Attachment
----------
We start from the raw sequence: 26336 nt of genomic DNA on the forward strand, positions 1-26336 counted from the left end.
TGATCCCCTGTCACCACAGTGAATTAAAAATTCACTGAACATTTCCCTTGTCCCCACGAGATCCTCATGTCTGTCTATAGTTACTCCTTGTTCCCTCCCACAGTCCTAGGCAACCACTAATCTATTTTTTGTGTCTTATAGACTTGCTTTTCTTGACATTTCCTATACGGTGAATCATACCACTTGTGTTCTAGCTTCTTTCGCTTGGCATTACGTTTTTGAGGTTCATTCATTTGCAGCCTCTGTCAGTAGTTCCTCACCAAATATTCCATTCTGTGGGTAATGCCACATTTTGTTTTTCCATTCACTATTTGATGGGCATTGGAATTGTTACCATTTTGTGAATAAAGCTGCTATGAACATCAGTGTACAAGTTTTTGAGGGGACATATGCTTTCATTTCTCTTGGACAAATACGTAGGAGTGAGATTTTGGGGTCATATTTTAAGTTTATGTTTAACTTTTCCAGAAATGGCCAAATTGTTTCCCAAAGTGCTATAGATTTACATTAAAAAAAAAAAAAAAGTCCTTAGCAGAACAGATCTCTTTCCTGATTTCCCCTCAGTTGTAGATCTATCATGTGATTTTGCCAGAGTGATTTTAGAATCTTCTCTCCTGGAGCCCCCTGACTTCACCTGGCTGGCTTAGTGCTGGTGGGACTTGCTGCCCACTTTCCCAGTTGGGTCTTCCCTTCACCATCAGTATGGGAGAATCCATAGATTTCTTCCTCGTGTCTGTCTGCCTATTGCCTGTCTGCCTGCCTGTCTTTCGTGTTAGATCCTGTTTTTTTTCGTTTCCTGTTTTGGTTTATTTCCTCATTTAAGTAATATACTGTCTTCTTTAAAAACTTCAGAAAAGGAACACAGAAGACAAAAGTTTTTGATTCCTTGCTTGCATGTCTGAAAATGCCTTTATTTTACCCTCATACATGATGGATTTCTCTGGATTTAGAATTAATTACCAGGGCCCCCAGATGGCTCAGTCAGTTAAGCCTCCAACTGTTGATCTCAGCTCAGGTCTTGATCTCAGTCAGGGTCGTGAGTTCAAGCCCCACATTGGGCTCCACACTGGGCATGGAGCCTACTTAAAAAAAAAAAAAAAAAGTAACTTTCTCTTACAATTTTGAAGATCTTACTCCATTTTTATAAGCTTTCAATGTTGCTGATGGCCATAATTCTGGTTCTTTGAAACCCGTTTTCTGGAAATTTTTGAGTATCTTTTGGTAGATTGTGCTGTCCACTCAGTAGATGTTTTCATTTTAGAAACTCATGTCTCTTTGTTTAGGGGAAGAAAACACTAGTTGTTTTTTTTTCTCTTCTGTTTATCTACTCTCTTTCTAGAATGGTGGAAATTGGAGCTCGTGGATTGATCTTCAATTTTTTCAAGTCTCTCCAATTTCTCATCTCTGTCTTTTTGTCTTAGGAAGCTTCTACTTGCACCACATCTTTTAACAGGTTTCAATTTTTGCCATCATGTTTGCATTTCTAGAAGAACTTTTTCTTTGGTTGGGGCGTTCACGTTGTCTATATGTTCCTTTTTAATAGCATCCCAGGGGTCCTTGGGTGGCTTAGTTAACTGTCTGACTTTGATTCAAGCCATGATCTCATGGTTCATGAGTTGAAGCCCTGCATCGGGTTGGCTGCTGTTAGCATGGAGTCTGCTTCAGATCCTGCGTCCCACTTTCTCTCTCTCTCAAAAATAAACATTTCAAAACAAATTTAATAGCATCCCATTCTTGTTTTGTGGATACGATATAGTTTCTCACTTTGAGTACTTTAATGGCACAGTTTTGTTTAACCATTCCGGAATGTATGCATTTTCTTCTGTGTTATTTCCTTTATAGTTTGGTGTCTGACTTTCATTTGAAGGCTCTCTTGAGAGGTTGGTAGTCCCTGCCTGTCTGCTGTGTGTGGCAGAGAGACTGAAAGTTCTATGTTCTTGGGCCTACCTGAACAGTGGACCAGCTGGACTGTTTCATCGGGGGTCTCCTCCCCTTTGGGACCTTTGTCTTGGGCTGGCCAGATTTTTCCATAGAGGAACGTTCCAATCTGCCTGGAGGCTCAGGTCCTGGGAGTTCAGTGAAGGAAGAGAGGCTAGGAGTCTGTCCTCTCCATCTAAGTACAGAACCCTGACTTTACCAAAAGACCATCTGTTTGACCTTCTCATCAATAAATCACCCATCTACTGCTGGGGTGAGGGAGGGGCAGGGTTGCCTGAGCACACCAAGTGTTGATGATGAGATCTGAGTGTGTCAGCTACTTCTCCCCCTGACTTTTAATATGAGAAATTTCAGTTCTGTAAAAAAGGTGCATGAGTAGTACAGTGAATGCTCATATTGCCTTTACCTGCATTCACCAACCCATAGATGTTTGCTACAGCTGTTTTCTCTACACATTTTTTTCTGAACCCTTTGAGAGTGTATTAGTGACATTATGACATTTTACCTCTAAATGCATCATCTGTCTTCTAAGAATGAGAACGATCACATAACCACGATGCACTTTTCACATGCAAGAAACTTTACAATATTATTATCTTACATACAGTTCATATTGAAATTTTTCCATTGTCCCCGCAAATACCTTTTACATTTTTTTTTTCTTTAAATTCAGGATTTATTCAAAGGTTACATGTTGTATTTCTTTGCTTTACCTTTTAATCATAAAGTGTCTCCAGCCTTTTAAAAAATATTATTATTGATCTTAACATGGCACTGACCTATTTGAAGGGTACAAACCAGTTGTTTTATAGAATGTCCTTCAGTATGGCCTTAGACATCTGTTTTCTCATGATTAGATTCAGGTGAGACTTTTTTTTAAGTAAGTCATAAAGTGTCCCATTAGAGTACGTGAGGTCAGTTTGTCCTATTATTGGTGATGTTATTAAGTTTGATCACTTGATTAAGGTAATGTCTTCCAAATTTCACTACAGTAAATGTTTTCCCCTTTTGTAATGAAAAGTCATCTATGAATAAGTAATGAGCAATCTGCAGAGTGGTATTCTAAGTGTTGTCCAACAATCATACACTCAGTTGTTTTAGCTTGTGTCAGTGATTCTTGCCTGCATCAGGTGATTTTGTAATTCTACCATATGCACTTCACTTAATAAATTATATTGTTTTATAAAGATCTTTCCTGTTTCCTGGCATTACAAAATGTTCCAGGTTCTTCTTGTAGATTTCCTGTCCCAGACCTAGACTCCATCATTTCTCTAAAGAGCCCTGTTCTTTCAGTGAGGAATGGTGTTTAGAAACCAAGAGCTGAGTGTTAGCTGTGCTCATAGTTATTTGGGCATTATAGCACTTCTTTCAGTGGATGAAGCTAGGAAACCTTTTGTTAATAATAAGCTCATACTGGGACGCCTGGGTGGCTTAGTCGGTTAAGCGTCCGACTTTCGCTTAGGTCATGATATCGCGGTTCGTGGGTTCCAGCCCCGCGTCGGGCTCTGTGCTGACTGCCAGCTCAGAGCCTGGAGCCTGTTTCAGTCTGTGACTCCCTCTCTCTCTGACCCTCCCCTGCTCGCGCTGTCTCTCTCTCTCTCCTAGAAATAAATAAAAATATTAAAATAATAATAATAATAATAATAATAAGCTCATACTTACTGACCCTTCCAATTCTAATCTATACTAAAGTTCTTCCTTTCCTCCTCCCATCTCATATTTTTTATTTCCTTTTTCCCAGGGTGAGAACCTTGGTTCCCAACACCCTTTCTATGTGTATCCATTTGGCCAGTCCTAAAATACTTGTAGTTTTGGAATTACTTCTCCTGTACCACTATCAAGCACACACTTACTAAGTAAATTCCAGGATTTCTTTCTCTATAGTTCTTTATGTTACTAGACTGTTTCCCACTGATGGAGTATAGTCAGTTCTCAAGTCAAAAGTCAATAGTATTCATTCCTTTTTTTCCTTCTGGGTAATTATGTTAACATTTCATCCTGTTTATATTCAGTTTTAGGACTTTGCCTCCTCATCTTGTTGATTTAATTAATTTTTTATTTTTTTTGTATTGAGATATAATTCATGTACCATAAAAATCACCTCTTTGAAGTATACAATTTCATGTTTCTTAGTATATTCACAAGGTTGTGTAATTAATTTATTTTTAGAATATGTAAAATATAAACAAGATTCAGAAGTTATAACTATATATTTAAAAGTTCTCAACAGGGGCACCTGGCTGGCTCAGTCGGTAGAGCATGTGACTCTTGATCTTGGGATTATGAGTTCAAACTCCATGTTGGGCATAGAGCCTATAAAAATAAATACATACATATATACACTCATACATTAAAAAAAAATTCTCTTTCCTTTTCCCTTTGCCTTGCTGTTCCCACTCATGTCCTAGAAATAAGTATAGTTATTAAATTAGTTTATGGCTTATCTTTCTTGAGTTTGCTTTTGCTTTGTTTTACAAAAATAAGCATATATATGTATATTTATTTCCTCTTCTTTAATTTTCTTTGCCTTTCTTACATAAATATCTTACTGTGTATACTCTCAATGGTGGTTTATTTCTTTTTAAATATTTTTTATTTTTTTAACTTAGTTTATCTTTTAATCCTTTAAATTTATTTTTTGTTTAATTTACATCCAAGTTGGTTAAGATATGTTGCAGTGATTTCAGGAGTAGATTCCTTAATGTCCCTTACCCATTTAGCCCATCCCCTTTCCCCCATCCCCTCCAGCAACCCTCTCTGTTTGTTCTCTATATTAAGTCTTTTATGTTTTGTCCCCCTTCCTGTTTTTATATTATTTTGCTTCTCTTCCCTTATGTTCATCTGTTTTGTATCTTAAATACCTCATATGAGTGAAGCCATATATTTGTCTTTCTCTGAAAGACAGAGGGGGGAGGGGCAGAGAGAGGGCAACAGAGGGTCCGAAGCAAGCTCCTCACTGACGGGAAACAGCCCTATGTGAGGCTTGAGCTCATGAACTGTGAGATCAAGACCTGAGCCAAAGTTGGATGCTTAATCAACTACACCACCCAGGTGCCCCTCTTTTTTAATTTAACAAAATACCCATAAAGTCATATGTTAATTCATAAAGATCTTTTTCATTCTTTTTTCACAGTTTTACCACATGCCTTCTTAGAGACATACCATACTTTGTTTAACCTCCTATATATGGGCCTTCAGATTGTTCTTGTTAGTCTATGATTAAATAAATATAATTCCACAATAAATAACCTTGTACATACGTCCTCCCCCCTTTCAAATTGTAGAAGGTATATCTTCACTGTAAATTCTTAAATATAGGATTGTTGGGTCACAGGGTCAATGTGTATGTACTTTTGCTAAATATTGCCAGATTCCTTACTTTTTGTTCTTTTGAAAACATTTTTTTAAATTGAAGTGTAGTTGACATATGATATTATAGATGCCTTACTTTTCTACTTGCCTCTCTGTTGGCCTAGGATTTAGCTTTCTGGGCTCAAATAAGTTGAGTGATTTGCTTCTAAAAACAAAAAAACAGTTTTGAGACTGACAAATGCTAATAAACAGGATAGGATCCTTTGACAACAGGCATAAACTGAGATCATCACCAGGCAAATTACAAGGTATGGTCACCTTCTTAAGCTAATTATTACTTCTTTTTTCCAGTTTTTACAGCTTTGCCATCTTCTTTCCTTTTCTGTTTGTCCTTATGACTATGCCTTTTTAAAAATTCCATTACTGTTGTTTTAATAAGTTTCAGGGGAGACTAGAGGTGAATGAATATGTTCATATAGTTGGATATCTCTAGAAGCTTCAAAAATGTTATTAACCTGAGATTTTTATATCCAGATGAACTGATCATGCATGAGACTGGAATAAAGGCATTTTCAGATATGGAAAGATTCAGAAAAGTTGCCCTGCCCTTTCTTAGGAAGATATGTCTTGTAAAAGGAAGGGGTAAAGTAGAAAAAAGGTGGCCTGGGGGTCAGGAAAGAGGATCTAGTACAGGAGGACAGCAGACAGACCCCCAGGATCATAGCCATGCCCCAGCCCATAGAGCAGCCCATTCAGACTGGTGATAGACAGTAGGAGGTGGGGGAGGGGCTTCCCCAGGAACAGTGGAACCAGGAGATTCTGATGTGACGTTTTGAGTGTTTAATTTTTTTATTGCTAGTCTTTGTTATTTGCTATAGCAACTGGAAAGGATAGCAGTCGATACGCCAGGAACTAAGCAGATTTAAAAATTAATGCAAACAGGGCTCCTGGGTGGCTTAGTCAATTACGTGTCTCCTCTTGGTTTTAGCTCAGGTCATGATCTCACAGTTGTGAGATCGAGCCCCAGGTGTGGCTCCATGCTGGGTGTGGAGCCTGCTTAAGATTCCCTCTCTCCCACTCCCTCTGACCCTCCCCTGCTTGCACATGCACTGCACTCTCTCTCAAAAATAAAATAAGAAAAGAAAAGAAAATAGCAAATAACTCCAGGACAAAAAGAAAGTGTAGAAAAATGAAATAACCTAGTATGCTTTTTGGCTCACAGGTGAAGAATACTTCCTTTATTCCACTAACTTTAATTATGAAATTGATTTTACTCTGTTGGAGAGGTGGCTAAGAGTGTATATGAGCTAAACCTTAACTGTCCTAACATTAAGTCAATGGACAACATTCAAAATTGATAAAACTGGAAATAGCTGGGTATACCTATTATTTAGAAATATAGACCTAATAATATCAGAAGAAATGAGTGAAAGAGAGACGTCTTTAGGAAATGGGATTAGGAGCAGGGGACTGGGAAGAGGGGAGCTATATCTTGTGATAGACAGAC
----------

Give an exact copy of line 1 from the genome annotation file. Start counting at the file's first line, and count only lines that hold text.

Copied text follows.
We start from the raw sequence: 26336 nt of genomic DNA on the forward strand, positions 1-26336 counted from the left end.